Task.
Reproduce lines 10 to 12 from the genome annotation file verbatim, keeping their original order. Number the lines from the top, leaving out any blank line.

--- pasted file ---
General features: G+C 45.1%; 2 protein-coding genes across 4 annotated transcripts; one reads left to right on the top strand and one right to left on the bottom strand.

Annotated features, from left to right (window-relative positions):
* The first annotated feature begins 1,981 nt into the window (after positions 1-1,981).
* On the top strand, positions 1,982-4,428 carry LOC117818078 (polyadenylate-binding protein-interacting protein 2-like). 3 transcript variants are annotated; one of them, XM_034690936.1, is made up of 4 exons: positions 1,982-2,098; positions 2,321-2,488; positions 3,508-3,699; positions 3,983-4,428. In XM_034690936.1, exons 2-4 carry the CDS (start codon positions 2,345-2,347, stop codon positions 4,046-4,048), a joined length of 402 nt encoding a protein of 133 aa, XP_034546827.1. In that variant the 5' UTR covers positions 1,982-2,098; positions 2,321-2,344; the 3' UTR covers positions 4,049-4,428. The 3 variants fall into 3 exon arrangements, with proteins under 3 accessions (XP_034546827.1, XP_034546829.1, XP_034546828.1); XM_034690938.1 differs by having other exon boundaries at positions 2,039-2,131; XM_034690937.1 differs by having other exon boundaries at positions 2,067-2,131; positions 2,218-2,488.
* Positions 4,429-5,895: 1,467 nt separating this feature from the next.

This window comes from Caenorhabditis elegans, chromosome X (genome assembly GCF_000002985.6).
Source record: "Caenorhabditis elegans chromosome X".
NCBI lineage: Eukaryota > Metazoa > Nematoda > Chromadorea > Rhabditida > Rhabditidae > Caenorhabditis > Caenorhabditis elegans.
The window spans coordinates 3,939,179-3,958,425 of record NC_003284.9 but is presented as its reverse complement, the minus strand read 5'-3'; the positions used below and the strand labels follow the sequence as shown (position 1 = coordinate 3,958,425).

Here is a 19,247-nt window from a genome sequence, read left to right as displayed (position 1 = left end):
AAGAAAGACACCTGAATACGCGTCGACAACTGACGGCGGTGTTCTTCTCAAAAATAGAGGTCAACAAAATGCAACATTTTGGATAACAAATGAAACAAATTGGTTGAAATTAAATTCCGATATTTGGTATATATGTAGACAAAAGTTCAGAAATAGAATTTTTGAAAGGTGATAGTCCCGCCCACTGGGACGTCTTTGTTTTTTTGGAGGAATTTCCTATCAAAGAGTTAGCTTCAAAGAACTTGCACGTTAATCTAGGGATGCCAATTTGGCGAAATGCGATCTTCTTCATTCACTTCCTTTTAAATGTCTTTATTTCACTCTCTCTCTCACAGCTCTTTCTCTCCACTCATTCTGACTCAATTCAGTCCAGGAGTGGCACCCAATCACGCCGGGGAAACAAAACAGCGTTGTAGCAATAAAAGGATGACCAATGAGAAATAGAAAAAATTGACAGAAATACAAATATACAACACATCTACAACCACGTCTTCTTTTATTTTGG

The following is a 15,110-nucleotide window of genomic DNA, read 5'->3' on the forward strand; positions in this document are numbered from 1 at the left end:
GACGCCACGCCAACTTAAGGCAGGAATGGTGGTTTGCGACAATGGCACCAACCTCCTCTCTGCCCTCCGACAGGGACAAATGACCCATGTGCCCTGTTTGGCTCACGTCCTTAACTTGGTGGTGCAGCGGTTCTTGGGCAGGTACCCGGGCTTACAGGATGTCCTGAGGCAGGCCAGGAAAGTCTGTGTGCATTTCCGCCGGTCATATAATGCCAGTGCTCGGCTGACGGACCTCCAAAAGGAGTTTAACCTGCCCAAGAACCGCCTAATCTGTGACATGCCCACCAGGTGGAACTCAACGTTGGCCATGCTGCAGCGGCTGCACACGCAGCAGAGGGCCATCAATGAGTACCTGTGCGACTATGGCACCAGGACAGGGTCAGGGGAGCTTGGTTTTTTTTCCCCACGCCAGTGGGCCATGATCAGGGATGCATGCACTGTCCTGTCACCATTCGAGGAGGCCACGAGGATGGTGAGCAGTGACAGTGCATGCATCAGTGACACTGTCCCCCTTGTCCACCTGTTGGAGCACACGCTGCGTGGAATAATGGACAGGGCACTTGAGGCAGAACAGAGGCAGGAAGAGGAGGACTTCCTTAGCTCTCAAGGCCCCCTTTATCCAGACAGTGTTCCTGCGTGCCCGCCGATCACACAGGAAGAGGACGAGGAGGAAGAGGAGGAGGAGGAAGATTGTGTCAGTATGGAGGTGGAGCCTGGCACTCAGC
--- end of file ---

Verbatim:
Here is a 19,247-nt window from a genome sequence, read left to right as displayed (position 1 = left end):
AAGAAAGACACCTGAATACGCGTCGACAACTGACGGCGGTGTTCTTCTCAAAAATAGAGGTCAACAAAATGCAACATTTTGGATAACAAATGAAACAAATTGGTTGAAATTAAATTCCGATATTTGGTATATATGTAGACAAAAGTTCAGAAATAGAATTTTTGAAAGGTGATAGTCCCGCCCACTGGGACGTCTTTGTTTTTTTGGAGGAATTTCCTATCAAAGAGTTAGCTTCAAAGAACTTGCACGTTAATCTAGGGATGCCAATTTGGCGAAATGCGATCTTCTTCATTCACTTCCTTTTAAATGTCTTTATTTCACTCTCTCTCTCACAGCTCTTTCTCTCCACTCATTCTGACTCAATTCAGTCCAGGAGTGGCACCCAATCACGCCGGGGAAACAAAACAGCGTTGTAGCAATAAAAGGATGACCAATGAGAAATAGAAAAAATTGACAGAAATACAAATATACAACACATCTACAACCACGTCTTCTTTTATTTTGG

The following is a 15,110-nucleotide window of genomic DNA, read 5'->3' on the forward strand; positions in this document are numbered from 1 at the left end: